Friday, October 10, 2014

Pay Raises: The New Holy Grail

Does the name Satya Nadella sound familiar? If it doesn’t, it very well could be a name you won’t forget by the end of the day.

I have to admit I didn’t have clue about who he was until I read about his comments at the Grace Hopper Celebration of Women Computing.

Keep in mind that Nadella should have a little bit more experience and knowledge in employee management – he is, after all, the CEO of Microsoft. But his overnight claim to fame is now based on statements he made at that conference suggesting that women should not ask for raises but have faith in systems that reward them and provide pay raises as a woman. He also suggested that women who don’t ask for raises are creating good karma and have superpowers.

Yes, he really made those statements at a national conference in a room packed with women. Before he could even finish the attendees were feverishly sharing and Tweeting their anger and disagreement. By the close of the business day, his odd, disjointed and controversial statements had made their way back to Microsoft, prompting him to email Microsoft employees as damage control.
Monday may pose more challenges for Nadella in the office, and it might be wise for him to get his own coffee.

In all fairness, however, let's consider one of his statements.

Nadella said he felt that as long as women progressed organically in their careers they would make more money with the company without asking for raises. I would say a majority of managers would hold the same view in assuming that employees that stay get paid progressively higher wages over their years of service. If they don’t receive adequate or increases in pay, would it be likely for them to stay with the company?

Employees in today’s market may not necessarily be staying because of great pay with the promise of increased wages. More than ever, they are motivated by different factors, including flexible work environments, telecommuting, job responsibilities, company cultures, personal reasons, etc. Nevertheless, equitable and fair pay is always at the top of everyone’s list for why they stay at a job or seek out other opportunities.

Many companies put processes in place to try to ensure employees are paid fairly – like annual performance evaluations with the potential to attach merit based pay increases. Or merit-based pay for completing introductory periods of employment.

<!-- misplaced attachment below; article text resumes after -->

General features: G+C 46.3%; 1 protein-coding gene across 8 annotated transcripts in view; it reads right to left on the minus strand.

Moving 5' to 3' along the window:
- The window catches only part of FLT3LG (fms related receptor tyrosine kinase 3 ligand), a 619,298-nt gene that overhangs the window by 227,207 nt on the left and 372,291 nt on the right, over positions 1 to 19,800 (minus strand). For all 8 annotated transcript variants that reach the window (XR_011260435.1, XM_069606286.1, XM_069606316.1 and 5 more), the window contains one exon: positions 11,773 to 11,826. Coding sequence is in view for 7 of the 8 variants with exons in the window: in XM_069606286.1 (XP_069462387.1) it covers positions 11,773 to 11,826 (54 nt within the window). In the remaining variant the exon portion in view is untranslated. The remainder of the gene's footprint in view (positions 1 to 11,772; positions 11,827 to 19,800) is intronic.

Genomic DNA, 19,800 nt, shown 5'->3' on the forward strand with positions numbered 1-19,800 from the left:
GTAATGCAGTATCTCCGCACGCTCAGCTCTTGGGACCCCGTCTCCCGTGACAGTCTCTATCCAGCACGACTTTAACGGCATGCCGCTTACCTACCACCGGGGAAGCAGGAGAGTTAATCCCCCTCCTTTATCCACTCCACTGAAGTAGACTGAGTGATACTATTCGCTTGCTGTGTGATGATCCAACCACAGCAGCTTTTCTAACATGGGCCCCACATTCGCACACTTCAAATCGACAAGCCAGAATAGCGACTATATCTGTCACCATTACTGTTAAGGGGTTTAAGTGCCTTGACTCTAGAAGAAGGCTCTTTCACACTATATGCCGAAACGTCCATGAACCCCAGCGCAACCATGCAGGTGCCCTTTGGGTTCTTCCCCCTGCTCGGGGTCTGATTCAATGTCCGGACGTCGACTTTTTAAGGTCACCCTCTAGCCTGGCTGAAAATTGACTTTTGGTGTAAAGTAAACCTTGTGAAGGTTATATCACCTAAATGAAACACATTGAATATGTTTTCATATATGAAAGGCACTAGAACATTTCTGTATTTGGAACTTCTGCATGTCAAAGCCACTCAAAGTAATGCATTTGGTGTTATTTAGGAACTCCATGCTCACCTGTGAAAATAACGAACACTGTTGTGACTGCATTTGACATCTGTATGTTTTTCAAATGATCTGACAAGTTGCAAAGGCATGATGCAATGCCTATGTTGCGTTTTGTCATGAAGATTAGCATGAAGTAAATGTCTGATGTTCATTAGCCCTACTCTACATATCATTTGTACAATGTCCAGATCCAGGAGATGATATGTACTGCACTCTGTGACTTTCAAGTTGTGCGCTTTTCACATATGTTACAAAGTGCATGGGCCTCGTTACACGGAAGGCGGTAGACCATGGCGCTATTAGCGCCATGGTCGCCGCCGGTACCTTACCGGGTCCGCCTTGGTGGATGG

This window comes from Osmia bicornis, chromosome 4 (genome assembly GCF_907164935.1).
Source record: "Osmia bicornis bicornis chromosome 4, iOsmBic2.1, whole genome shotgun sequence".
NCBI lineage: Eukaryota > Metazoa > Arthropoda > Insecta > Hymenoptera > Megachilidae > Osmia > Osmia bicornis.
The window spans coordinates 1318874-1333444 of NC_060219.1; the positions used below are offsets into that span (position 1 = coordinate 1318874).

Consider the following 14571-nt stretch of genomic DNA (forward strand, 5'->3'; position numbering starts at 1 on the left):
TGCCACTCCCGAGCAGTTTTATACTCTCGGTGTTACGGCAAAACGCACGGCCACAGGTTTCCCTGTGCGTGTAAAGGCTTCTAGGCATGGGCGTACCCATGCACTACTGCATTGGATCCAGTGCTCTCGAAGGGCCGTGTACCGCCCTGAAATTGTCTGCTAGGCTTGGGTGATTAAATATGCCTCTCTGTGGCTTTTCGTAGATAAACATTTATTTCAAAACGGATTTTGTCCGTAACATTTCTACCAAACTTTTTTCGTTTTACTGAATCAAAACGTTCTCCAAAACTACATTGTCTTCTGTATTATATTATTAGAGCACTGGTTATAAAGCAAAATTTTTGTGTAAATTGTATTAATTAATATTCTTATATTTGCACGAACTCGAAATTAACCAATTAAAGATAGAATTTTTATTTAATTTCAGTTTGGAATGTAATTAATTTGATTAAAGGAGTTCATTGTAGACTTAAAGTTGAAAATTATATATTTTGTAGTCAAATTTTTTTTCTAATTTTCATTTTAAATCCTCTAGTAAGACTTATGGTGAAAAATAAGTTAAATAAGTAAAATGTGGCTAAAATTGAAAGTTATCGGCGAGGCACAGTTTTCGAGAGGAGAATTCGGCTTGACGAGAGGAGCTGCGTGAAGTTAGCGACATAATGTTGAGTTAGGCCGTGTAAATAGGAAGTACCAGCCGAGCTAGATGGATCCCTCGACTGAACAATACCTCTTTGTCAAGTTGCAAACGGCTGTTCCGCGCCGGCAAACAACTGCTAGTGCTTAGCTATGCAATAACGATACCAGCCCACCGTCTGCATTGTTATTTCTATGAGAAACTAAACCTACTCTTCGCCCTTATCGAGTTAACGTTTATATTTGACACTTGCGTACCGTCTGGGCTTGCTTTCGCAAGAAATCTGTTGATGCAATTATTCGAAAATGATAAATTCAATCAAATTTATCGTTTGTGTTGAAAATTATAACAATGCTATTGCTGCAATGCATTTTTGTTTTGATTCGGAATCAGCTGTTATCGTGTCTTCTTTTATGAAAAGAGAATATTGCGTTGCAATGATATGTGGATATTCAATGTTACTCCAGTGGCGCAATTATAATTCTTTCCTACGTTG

Even with the best of intentions these processes either are not completed or become complicated for a number of reasons including streamlining the processes, raise/bonus structure, disciplinary processes and setting aside a time annually (or semi-annually) to conduct the evaluations with all employees.

This means that even though the processes are in place, employee pay becomes flatlined and employees begin to feel undervalued and unappreciated, affecting long-term productivity, morale and turnover.

In these situations, employees have a choice of either asking for a raise or hoping the management will recognize their true value and pay up. More often than not, this does not happen, leaving employees in the position of having to ask for a raise.

From a business standpoint, employees taking responsibility for asking for raises could be a win-win situation. Employees are not only responsible for making the overture but also for making the case why they should be paid more. This could lead to a more open and candid process of evaluation.

But for an employee, taking that responsibility can be awkward and nerve-wrecking -- certainly not something anyone jumps up and down about doing. In turn, this can have an even more negative effect, especially if the request is declined, The employee feels not only rejection increased feelings of being undervalued and unappreciated.

Let’s be honest about this entire situation: an employee isn’t going to work at a job for an extended period making wages that are stagnant, especially with the cost of living going up. As the job market continues to lose people to retirement and companies cope with the ever-changing job market, the almighty dollar once again becomes king again in the workplace.
Monica Bitrick is the CEO of Bitrick Consulting Group, an Idaho Falls human resources company.

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